Informing the Supply Chain and Regulatory Groups on the Safe Handling and Use of UV and EB Energy-Curable Materials

The UV and EB energy-curable materials and products supply chain has been safely using raw materials, intermediates and finished products for over 50 years. Yet, a lack of understanding on how the energy-curable industry keeps workers safe and manufactures safe products (which are converted into packaging and articles used in markets from food to industrial cleaners) routinely is encountered.

We need to follow the approach which resulted in changing Radiation Curing to Energy Curables, which removed the general public misunderstanding that all radiation is bad, just as renaming the spectroscopic application in diagnostic medicine of Nuclear Magnetic Resonance to Magnetic Resonance Imaging (MRI) removed the stigma associated with the word “nuclear.”

For example, take a typical acrylate monomer tripropylene glycol diacrylate (TPGDA). (Author’s Note: Please do not wince if TPGDA makes you think of another monomer, TMPTA, which was listed in the Proposition 65 Regulation; it probably will be the subject of a future article.) In the raw material state, TPGDA is a viscous liquid that is an eye, skin and respiratory irritant and a skin and respiratory sensitizer. The supply chain manufacturers combine engineering and process controls, personal protective equipment and training on handling to minimize a worker’s exposure. These raw material hazards are much different when TPGDA is formulated into an energy-curable printing ink or coating and cured with UV or EB energy. The monomer reacts to form a polymer, whereby the significance of those hazards greatly are reduced. When extraction or migration tests are performed on the printed or coated film, very low levels of uncured TPGDA typically are found. The printing process and graphic specifications demand these monomeric chemicals are fully cured to prevent printing, stacking and rolling defects.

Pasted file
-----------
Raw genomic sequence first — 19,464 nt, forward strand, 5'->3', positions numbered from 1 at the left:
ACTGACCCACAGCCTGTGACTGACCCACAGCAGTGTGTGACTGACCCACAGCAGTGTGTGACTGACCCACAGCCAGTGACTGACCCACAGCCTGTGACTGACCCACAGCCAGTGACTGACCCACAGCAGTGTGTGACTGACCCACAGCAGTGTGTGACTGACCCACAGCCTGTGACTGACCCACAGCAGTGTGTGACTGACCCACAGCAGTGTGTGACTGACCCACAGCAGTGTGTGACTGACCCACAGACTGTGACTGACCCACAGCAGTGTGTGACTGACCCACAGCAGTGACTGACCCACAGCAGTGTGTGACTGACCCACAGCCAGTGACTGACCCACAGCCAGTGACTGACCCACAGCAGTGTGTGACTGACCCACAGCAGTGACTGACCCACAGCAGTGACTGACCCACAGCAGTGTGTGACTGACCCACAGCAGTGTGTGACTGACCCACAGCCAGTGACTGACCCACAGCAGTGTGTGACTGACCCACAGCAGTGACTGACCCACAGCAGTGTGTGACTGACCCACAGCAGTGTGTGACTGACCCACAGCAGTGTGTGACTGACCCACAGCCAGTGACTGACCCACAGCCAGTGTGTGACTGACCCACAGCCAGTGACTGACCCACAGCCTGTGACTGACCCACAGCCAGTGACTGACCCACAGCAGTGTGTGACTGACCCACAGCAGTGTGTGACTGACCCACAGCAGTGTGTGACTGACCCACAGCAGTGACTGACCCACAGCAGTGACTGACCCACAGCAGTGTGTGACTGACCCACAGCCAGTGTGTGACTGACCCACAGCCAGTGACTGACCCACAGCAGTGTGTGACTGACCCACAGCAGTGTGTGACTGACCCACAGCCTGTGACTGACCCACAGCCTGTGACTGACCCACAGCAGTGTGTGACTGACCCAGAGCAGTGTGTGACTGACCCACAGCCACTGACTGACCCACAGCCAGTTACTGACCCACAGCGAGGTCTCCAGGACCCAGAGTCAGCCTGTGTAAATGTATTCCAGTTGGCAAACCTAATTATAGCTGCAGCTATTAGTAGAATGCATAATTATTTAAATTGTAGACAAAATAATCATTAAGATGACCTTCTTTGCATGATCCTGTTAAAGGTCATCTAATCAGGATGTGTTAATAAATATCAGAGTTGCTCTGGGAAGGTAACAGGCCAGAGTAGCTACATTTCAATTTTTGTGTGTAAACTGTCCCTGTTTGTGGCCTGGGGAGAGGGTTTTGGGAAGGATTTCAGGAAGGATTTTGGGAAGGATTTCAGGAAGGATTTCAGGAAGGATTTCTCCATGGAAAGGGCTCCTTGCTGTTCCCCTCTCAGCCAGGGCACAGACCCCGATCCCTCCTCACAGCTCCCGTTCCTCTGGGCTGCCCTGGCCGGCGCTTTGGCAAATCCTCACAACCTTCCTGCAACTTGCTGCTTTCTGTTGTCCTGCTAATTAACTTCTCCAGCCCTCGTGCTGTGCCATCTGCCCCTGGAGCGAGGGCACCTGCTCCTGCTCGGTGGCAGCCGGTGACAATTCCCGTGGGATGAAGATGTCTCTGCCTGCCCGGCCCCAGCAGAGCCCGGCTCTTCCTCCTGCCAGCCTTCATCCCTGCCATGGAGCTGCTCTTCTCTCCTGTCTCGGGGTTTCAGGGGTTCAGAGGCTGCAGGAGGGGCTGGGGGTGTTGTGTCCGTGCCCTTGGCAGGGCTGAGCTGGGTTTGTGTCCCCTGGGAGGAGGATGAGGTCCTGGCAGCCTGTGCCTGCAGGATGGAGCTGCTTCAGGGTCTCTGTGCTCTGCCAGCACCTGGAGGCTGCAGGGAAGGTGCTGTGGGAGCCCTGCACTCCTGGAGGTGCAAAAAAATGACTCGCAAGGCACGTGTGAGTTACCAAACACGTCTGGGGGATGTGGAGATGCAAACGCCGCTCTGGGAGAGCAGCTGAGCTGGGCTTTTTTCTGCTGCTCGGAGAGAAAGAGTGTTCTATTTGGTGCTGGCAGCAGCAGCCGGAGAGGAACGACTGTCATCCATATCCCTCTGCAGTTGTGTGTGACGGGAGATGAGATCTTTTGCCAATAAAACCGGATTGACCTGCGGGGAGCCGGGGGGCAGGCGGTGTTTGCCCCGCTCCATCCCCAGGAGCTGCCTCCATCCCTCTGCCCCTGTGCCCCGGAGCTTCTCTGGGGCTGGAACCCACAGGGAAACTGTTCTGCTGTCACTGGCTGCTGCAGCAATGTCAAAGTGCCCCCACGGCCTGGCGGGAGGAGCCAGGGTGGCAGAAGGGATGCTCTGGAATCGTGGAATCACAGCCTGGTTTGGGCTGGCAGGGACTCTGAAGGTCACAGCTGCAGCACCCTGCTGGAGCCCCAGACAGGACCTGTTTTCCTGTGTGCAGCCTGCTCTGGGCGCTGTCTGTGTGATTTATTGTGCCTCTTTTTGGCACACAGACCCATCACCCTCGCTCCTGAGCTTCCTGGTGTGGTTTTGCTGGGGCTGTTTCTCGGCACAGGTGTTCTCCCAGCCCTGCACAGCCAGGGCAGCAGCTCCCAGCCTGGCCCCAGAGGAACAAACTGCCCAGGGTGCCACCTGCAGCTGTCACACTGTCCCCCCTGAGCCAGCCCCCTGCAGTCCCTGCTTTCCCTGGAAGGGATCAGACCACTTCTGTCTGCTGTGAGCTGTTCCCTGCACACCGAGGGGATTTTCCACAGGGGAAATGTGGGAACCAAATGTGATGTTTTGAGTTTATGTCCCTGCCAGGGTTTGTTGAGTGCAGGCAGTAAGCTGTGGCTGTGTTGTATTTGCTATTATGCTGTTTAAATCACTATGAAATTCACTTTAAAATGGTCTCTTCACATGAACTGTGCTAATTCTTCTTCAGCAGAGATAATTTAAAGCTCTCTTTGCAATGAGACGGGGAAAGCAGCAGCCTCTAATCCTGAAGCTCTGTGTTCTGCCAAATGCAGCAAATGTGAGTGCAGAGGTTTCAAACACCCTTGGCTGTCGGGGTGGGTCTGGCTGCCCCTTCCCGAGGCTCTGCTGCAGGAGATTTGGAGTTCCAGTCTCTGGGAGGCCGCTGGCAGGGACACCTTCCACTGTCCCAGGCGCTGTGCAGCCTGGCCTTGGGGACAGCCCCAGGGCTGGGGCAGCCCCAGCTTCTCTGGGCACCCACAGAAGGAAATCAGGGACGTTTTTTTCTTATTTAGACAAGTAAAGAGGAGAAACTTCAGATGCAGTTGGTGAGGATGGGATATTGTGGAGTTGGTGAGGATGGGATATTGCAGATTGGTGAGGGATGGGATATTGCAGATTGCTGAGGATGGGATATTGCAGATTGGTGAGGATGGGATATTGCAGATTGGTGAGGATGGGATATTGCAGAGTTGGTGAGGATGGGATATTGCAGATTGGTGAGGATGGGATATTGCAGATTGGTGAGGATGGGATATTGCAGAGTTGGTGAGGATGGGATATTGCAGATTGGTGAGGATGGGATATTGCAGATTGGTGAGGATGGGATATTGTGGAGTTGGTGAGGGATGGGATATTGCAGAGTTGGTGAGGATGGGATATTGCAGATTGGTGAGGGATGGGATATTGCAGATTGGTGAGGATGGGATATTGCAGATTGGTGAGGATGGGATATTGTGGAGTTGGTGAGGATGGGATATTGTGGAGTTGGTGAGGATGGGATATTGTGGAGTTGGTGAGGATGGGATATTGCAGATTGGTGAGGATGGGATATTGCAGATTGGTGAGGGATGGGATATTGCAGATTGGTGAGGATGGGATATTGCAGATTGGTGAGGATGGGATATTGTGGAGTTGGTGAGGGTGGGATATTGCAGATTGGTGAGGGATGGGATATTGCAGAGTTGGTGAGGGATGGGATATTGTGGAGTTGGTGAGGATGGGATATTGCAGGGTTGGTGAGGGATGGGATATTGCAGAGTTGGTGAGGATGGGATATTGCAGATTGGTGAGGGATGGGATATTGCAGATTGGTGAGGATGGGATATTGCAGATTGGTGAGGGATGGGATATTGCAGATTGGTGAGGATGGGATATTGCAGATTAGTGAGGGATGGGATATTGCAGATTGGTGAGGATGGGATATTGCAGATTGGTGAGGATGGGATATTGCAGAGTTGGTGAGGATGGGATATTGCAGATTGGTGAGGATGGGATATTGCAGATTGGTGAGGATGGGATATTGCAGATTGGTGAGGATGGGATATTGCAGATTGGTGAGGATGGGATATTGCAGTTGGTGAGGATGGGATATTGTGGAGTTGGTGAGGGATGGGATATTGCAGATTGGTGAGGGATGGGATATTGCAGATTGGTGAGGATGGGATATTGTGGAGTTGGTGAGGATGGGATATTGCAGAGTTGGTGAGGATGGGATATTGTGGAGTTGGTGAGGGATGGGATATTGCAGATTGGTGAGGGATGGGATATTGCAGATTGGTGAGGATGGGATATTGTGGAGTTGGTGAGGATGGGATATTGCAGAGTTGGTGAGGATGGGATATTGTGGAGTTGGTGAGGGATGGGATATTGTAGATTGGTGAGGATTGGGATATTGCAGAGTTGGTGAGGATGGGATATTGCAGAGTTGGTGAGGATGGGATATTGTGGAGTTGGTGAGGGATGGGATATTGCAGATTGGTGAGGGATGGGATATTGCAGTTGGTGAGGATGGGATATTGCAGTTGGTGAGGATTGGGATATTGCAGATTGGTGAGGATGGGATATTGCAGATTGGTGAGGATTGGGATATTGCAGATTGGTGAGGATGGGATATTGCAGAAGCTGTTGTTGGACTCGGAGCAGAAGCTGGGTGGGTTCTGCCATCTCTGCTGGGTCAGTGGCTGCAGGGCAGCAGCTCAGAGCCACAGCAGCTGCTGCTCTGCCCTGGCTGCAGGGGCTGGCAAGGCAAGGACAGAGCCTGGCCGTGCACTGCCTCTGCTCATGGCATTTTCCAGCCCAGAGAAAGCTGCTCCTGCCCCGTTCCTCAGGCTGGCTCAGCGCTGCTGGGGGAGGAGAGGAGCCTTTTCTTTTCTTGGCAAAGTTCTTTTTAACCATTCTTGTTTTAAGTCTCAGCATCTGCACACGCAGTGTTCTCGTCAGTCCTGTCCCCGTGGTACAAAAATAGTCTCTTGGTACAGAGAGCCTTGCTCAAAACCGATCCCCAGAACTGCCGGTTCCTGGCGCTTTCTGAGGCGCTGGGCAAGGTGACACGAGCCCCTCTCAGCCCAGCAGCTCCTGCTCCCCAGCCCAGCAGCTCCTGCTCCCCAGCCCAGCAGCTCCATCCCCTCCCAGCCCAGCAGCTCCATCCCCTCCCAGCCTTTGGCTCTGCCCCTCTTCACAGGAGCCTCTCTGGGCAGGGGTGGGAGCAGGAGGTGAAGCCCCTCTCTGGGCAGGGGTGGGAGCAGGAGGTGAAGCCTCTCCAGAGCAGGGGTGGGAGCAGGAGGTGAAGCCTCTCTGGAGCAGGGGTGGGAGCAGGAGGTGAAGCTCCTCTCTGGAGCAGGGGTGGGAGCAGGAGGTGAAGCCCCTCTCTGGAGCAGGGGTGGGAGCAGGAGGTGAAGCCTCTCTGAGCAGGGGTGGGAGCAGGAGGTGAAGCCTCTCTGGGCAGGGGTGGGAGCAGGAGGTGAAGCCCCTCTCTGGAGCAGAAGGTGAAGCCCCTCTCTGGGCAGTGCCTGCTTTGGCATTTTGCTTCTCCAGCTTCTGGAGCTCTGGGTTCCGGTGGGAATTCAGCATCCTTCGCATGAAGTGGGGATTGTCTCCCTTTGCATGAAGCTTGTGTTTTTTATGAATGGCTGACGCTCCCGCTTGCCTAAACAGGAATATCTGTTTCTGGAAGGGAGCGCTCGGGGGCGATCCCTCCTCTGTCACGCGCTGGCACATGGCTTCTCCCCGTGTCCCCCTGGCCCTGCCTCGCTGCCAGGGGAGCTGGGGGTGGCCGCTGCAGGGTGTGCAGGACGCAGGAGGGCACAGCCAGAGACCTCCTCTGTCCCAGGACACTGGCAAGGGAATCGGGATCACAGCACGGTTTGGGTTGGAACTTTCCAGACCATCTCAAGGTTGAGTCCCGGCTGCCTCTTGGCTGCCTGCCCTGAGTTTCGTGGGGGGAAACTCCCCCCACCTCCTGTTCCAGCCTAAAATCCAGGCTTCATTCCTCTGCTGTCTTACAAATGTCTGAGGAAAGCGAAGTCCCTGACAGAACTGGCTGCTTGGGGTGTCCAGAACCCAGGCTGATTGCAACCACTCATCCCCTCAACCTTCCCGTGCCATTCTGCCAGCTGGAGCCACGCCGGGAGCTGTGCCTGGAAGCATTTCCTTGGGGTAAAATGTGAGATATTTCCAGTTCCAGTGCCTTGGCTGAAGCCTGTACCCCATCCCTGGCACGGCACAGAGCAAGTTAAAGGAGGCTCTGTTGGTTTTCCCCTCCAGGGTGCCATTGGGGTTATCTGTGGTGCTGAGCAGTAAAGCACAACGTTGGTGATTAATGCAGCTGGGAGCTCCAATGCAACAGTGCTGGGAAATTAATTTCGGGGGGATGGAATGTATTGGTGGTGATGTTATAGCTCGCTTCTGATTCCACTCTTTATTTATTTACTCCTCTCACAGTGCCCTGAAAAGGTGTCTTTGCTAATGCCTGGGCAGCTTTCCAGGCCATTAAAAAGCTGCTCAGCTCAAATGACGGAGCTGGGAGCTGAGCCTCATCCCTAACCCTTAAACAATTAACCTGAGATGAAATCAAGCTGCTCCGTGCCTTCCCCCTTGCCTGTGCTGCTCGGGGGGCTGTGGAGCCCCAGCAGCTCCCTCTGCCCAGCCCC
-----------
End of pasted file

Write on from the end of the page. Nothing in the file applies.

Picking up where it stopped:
In the many food, pharmaceutical, cosmetic and personal care migration tests (on the unprinted or uncoated product-side) I have performed and reports I have reviewed, the levels of TPGDA and other acrylate monomers are found in parts per billion (ppb or 10-9 gram in 1 gram). There are similar results when doing a direct migration test on the cured printed / coated surface for consumer contact studies, although those may be in the low parts per million (ppm, 10-6 gram in 1 gram). These ppb/ppm levels also are found with other energy-curable materials, such as photoinitiators. These ppb/ppm levels of the example monomer result in low human-health exposure and eye, skin, respiratory or oral toxicity. Of course, the selection of the monomers, photoinitators, oligomers and polymers must comply with the end-use regulations and brand owner specifications.

An approach which could be effective with environmental regulators (US EPA and state EPA) is to relate the entire story of the UV/EB market size, safe handling of the raw materials and the scientific testing of the converted articles for consumer use.